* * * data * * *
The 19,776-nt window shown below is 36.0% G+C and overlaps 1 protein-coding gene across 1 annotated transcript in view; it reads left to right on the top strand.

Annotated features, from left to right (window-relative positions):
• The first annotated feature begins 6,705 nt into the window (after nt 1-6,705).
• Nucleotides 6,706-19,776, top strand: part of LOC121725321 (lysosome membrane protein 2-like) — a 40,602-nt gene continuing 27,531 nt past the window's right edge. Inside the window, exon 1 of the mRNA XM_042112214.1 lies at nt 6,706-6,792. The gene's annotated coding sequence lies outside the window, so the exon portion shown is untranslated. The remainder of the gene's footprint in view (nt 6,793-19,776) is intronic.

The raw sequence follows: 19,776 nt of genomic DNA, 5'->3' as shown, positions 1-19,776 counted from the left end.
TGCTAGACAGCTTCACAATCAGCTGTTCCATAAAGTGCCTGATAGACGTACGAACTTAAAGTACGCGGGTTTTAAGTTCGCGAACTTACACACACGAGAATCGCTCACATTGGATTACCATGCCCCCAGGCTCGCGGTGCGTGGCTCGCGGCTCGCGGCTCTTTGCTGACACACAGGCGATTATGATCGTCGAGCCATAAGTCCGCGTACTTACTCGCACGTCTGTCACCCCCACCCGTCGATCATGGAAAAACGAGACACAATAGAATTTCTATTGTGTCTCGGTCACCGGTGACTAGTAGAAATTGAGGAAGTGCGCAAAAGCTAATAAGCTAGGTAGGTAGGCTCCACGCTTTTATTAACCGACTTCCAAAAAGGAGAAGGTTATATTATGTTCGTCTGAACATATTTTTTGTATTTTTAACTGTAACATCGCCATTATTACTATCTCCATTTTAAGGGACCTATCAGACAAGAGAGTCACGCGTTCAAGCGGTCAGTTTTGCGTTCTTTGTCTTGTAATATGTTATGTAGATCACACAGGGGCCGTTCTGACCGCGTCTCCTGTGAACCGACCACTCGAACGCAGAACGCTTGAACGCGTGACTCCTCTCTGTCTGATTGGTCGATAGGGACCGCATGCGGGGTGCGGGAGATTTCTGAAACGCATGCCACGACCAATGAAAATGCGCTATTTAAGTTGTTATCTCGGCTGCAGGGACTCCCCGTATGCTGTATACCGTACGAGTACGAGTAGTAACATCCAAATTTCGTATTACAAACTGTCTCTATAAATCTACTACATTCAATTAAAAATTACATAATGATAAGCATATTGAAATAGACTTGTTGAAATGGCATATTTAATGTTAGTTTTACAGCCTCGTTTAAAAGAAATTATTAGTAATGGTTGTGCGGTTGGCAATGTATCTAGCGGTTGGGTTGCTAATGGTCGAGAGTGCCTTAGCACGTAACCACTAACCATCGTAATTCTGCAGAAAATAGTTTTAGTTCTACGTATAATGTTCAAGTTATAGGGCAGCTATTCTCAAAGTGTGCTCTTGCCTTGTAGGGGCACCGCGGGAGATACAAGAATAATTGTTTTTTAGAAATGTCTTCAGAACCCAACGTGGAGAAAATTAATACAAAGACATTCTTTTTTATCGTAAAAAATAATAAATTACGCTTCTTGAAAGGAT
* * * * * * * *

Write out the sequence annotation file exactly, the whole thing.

The 19,776-nt window shown below is 36.0% G+C and overlaps 1 protein-coding gene across 1 annotated transcript in view; it reads left to right on the top strand.

Annotated features, from left to right (window-relative positions):
• The first annotated feature begins 6,705 nt into the window (after nt 1-6,705).
• Nucleotides 6,706-19,776, top strand: part of LOC121725321 (lysosome membrane protein 2-like) — a 40,602-nt gene continuing 27,531 nt past the window's right edge. Inside the window, exon 1 of the mRNA XM_042112214.1 lies at nt 6,706-6,792. The gene's annotated coding sequence lies outside the window, so the exon portion shown is untranslated. The remainder of the gene's footprint in view (nt 6,793-19,776) is intronic.

The raw sequence follows: 19,776 nt of genomic DNA, 5'->3' as shown, positions 1-19,776 counted from the left end.
TGCTAGACAGCTTCACAATCAGCTGTTCCATAAAGTGCCTGATAGACGTACGAACTTAAAGTACGCGGGTTTTAAGTTCGCGAACTTACACACACGAGAATCGCTCACATTGGATTACCATGCCCCCAGGCTCGCGGTGCGTGGCTCGCGGCTCGCGGCTCTTTGCTGACACACAGGCGATTATGATCGTCGAGCCATAAGTCCGCGTACTTACTCGCACGTCTGTCACCCCCACCCGTCGATCATGGAAAAACGAGACACAATAGAATTTCTATTGTGTCTCGGTCACCGGTGACTAGTAGAAATTGAGGAAGTGCGCAAAAGCTAATAAGCTAGGTAGGTAGGCTCCACGCTTTTATTAACCGACTTCCAAAAAGGAGAAGGTTATATTATGTTCGTCTGAACATATTTTTTGTATTTTTAACTGTAACATCGCCATTATTACTATCTCCATTTTAAGGGACCTATCAGACAAGAGAGTCACGCGTTCAAGCGGTCAGTTTTGCGTTCTTTGTCTTGTAATATGTTATGTAGATCACACAGGGGCCGTTCTGACCGCGTCTCCTGTGAACCGACCACTCGAACGCAGAACGCTTGAACGCGTGACTCCTCTCTGTCTGATTGGTCGATAGGGACCGCATGCGGGGTGCGGGAGATTTCTGAAACGCATGCCACGACCAATGAAAATGCGCTATTTAAGTTGTTATCTCGGCTGCAGGGACTCCCCGTATGCTGTATACCGTACGAGTACGAGTAGTAACATCCAAATTTCGTATTACAAACTGTCTCTATAAATCTACTACATTCAATTAAAAATTACATAATGATAAGCATATTGAAATAGACTTGTTGAAATGGCATATTTAATGTTAGTTTTACAGCCTCGTTTAAAAGAAATTATTAGTAATGGTTGTGCGGTTGGCAATGTATCTAGCGGTTGGGTTGCTAATGGTCGAGAGTGCCTTAGCACGTAACCACTAACCATCGTAATTCTGCAGAAAATAGTTTTAGTTCTACGTATAATGTTCAAGTTATAGGGCAGCTATTCTCAAAGTGTGCTCTTGCCTTGTAGGGGCACCGCGGGAGATACAAGAATAATTGTTTTTTAGAAATGTCTTCAGAACCCAACGTGGAGAAAATTAATACAAAGACATTCTTTTTTATCGTAAAAAATAATAAATTACGCTTCTTGAAAGGAT